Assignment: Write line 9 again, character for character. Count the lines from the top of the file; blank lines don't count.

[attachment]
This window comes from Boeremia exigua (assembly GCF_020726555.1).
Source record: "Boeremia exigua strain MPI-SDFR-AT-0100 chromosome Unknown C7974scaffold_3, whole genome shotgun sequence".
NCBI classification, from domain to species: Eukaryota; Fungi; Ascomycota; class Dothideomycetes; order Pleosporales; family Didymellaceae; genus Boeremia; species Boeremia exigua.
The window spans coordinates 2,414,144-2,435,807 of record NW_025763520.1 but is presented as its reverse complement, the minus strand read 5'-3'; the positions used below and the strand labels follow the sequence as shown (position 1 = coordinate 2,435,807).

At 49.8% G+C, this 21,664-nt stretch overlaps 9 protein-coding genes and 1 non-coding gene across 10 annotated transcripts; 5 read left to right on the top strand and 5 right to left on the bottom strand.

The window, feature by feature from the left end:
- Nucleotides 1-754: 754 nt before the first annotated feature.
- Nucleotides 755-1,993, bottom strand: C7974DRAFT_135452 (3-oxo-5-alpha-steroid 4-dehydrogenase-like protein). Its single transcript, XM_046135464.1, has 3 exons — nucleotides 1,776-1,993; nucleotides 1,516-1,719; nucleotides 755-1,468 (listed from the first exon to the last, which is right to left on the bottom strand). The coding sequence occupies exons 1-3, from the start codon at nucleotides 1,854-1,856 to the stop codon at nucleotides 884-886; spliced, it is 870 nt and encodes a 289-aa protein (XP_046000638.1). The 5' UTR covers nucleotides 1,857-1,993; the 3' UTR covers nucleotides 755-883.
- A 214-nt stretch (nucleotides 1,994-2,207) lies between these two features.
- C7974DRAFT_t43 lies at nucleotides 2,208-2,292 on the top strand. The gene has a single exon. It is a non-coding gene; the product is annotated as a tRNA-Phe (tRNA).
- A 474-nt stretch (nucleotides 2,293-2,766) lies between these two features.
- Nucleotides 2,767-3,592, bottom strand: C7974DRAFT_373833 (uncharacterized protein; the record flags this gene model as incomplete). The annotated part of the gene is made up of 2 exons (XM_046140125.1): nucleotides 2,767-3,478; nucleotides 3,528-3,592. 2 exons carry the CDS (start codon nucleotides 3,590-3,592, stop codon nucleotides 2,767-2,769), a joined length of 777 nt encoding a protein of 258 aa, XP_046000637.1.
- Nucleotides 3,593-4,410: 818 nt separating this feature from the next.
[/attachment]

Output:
- A 214-nt stretch (nucleotides 1,994-2,207) lies between these two features.